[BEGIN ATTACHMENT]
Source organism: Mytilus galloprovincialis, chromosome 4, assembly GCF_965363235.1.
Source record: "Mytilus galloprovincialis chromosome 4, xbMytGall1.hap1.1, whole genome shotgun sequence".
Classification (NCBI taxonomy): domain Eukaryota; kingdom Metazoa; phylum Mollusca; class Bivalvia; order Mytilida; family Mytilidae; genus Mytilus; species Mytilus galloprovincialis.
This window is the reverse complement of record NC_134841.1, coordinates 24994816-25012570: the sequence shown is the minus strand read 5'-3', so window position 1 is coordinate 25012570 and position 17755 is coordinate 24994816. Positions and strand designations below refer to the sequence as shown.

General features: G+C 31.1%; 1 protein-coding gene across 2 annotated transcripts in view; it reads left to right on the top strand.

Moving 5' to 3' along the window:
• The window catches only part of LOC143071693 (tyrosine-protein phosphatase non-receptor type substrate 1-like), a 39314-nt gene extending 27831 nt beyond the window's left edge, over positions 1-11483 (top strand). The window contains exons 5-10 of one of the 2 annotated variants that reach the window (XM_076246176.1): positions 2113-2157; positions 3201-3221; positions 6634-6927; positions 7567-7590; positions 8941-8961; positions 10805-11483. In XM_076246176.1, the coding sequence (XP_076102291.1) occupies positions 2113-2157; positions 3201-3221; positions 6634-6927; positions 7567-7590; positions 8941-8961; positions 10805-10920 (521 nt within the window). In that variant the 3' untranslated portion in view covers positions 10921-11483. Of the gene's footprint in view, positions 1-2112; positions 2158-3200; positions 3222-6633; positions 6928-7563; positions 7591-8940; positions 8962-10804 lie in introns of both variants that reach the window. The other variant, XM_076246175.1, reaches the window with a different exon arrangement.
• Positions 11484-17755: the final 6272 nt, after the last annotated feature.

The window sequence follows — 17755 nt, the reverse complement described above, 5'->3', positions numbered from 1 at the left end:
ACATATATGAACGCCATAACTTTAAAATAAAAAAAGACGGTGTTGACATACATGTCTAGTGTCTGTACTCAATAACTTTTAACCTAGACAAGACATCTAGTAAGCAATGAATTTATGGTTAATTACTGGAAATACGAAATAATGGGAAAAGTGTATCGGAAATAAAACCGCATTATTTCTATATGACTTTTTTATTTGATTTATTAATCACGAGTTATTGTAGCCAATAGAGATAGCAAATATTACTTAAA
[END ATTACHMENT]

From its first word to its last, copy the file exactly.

Source organism: Mytilus galloprovincialis, chromosome 4, assembly GCF_965363235.1.
Source record: "Mytilus galloprovincialis chromosome 4, xbMytGall1.hap1.1, whole genome shotgun sequence".
Classification (NCBI taxonomy): domain Eukaryota; kingdom Metazoa; phylum Mollusca; class Bivalvia; order Mytilida; family Mytilidae; genus Mytilus; species Mytilus galloprovincialis.
This window is the reverse complement of record NC_134841.1, coordinates 24994816-25012570: the sequence shown is the minus strand read 5'-3', so window position 1 is coordinate 25012570 and position 17755 is coordinate 24994816. Positions and strand designations below refer to the sequence as shown.

General features: G+C 31.1%; 1 protein-coding gene across 2 annotated transcripts in view; it reads left to right on the top strand.

Moving 5' to 3' along the window:
• The window catches only part of LOC143071693 (tyrosine-protein phosphatase non-receptor type substrate 1-like), a 39314-nt gene extending 27831 nt beyond the window's left edge, over positions 1-11483 (top strand). The window contains exons 5-10 of one of the 2 annotated variants that reach the window (XM_076246176.1): positions 2113-2157; positions 3201-3221; positions 6634-6927; positions 7567-7590; positions 8941-8961; positions 10805-11483. In XM_076246176.1, the coding sequence (XP_076102291.1) occupies positions 2113-2157; positions 3201-3221; positions 6634-6927; positions 7567-7590; positions 8941-8961; positions 10805-10920 (521 nt within the window). In that variant the 3' untranslated portion in view covers positions 10921-11483. Of the gene's footprint in view, positions 1-2112; positions 2158-3200; positions 3222-6633; positions 6928-7563; positions 7591-8940; positions 8962-10804 lie in introns of both variants that reach the window. The other variant, XM_076246175.1, reaches the window with a different exon arrangement.
• Positions 11484-17755: the final 6272 nt, after the last annotated feature.

The window sequence follows — 17755 nt, the reverse complement described above, 5'->3', positions numbered from 1 at the left end:
ACATATATGAACGCCATAACTTTAAAATAAAAAAAGACGGTGTTGACATACATGTCTAGTGTCTGTACTCAATAACTTTTAACCTAGACAAGACATCTAGTAAGCAATGAATTTATGGTTAATTACTGGAAATACGAAATAATGGGAAAAGTGTATCGGAAATAAAACCGCATTATTTCTATATGACTTTTTTATTTGATTTATTAATCACGAGTTATTGTAGCCAATAGAGATAGCAAATATTACTTAAA